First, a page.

On Sept. 4, I was in a Green & White Taxi on my way to downtown St. Paul to cover the RNC protests.
Suddenly, the driver slammed on the brakes, the cab veered into the next lane, clipped an adjacent vehicle, hit the k-rail, bounced back out into traffic and finally came to rest against the k-rail.
I was wearing my seatbelt, so I wasn't seriously injured. But I walked away with a very sore neck. I went to the ER to get checked out. X-rays came back normal and they discharged me with a prescription for ibuprophen.
In a way, it was a lucky accident because if I hadn't been strapped to a backboard in the ER while the Capital was being locked down, I probably would have ended up flex-cuffed face down on a bridge, like many of my indie media colleagues. As it turned out, all access to the Capital was blocked off by the time I arrived, so I missed the mass arrest.
The hospital assured me that the cab company's insurance would take care of the ER bill. I left them with the taxi company's name and phone number and assumed that the billing department would handle it from there. I didn't give it much thought until I got a bill for $1100.
The hospital explained that they'd called Green & White Taxi three times to request insurance information, but Green & White wasn't returning their calls. They wanted to hold me responsible for the bill.
I tried calling Green & White (also dba Suburban Taxi). I must have left a dozen messages over the course of several days. Despairing of ever reaching a person at the office number, I tried calling the dispatcher and asking him to walk over to the front office and get someone's attention. He refused.
I got a sinking feeling when I finally got through to a receptionist who refused to tell me the last name of the insurance administrator or when she'd be in the office next, or even the last name of the owner of Green & White.
For the record, the owner's name is Gary Tournier. Mr. Tournier didn't cover his online tracks nearly as well as he thought he did.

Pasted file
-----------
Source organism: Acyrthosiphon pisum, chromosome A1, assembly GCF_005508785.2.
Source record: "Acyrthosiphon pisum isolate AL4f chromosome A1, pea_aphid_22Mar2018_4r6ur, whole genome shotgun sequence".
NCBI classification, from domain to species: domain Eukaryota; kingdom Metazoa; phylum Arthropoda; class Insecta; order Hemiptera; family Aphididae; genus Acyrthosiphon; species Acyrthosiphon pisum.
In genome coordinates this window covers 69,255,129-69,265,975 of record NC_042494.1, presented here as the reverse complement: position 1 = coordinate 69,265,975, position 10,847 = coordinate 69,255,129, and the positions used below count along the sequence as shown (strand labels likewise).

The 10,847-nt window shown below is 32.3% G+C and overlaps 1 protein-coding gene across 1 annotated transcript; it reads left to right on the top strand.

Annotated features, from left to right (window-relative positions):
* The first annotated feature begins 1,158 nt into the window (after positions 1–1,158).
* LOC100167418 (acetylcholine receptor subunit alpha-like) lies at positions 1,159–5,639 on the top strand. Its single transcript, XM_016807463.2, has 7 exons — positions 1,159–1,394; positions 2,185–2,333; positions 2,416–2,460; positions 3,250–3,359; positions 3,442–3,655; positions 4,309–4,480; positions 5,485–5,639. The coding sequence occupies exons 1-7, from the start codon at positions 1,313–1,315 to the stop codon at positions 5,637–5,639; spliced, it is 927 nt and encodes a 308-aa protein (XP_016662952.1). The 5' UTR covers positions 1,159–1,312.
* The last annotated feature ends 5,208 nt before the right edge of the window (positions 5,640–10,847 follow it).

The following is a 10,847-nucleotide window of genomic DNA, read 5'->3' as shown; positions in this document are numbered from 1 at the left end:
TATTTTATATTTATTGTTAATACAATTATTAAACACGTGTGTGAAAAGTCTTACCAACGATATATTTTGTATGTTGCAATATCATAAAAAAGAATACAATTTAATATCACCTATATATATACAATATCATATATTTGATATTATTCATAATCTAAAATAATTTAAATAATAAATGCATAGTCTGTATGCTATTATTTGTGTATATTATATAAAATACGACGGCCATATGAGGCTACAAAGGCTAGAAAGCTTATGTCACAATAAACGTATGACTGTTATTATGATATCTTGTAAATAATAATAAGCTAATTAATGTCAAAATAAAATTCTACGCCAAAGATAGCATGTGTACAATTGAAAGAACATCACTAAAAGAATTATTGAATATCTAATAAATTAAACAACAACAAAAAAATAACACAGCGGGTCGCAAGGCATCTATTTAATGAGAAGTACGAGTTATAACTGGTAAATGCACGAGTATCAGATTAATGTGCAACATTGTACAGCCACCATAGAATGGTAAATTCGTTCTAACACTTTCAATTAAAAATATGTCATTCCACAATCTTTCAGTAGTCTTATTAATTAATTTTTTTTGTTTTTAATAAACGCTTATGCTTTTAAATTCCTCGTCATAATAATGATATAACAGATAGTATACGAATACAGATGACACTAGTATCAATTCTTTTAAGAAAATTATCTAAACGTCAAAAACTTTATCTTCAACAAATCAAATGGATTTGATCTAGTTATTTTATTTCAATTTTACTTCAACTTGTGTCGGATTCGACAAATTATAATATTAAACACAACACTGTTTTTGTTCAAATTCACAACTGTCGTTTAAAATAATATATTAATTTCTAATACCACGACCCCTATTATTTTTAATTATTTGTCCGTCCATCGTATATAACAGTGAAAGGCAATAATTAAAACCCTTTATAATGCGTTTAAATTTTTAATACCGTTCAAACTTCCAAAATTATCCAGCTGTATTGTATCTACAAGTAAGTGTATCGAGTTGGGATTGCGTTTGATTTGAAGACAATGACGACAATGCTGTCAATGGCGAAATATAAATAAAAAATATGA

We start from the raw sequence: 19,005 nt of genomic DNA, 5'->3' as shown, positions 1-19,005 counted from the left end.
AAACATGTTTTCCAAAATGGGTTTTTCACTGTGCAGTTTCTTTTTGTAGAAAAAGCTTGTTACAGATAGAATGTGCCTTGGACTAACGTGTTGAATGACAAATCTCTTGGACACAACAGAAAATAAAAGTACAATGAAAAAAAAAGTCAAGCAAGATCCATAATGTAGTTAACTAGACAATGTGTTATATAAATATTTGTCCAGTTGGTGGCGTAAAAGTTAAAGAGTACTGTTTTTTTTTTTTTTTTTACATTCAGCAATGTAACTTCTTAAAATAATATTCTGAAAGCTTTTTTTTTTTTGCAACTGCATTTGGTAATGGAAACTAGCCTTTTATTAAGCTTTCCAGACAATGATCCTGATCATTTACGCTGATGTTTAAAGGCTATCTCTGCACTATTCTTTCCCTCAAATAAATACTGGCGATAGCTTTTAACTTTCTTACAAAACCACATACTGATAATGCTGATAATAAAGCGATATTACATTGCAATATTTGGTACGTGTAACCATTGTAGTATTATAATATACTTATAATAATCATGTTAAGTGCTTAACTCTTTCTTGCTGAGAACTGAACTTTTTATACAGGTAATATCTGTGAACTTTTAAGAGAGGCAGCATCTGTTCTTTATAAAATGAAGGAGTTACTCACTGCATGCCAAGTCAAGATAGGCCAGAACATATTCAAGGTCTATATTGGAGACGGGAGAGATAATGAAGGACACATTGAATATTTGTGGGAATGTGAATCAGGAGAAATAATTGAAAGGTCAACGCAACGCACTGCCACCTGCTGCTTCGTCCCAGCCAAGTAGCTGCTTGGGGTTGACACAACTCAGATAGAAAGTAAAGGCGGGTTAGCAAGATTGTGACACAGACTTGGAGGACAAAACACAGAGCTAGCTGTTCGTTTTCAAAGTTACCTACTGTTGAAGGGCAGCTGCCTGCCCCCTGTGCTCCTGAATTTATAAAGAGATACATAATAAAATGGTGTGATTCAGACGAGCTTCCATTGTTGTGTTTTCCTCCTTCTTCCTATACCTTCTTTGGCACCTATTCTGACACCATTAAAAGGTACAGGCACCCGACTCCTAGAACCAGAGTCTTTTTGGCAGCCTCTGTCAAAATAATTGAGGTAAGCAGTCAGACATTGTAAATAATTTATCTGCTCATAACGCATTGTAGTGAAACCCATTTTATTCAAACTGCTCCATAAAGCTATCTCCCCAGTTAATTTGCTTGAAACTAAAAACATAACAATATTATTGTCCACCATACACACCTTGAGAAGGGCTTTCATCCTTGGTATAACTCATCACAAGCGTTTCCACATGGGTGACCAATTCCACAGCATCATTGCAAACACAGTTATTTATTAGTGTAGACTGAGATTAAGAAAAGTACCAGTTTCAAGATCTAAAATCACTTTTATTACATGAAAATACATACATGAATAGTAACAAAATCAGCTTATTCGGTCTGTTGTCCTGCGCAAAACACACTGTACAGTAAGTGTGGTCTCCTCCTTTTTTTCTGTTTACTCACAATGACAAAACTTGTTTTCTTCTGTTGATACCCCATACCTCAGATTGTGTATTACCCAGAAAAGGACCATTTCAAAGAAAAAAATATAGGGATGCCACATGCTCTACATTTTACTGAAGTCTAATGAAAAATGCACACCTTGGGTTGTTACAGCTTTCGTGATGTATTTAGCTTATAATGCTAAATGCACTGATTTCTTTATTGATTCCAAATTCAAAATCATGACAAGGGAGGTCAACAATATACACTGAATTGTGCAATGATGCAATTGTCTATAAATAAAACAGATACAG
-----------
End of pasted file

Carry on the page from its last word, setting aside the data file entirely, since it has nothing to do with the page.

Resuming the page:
I was getting panicky because if Green & White would't give the hospital their insurance information, the hospital was going to hold me responsible. What's the point of making cab drivers carry insurance if they can get away with stonewalling the hospital until the victim gets stuck with the bill?
Then I remembered that St. Paul has a taxi licensing commission which keeps track of the insurance that each taxi company must carry. I got the name of the insurance company and the insurance policy-writing company from from St. Paul's taxi licensing office. The policy-writing firm referred me to a third company that actually handles claim processing.
I asked if a claim had been opened for Green & White's policy. All the agent needed was the name of the company and the number of the cab. Sure enough, Green & White had filed a claim to cover the damage to their vehicle. The agent gave me the policy number and the underwriter's name.
That's all the hospital needs to bill Green & White's insurance for my ER bill.
I devised my own strategy to get around the shady, stonewalling Green & White Taxi because there wasn't any information online about how to get insurance info from a taxi company that won't divulge it.
So, I thought I'd post about the experience in the hopes that someone else will have an easier time of it.
To summarize: Here's what to do if a cab company won't divulge its insurance information. Find out which body governs taxi licensing in the place where the accident happened. Usually, the licensing body is part of the city government, but not always. Ask for the insurance policy information on the cab. Call the company that wrote the insurance policy and ask them to put you in touch with the company that processes the claims. Give the claim- processing company the details of the accident: Company name, cab number, date of the accident. They can give you the policy number and the name of the adjuster who is handling the claim. Give all that information to the billing department at the hospital.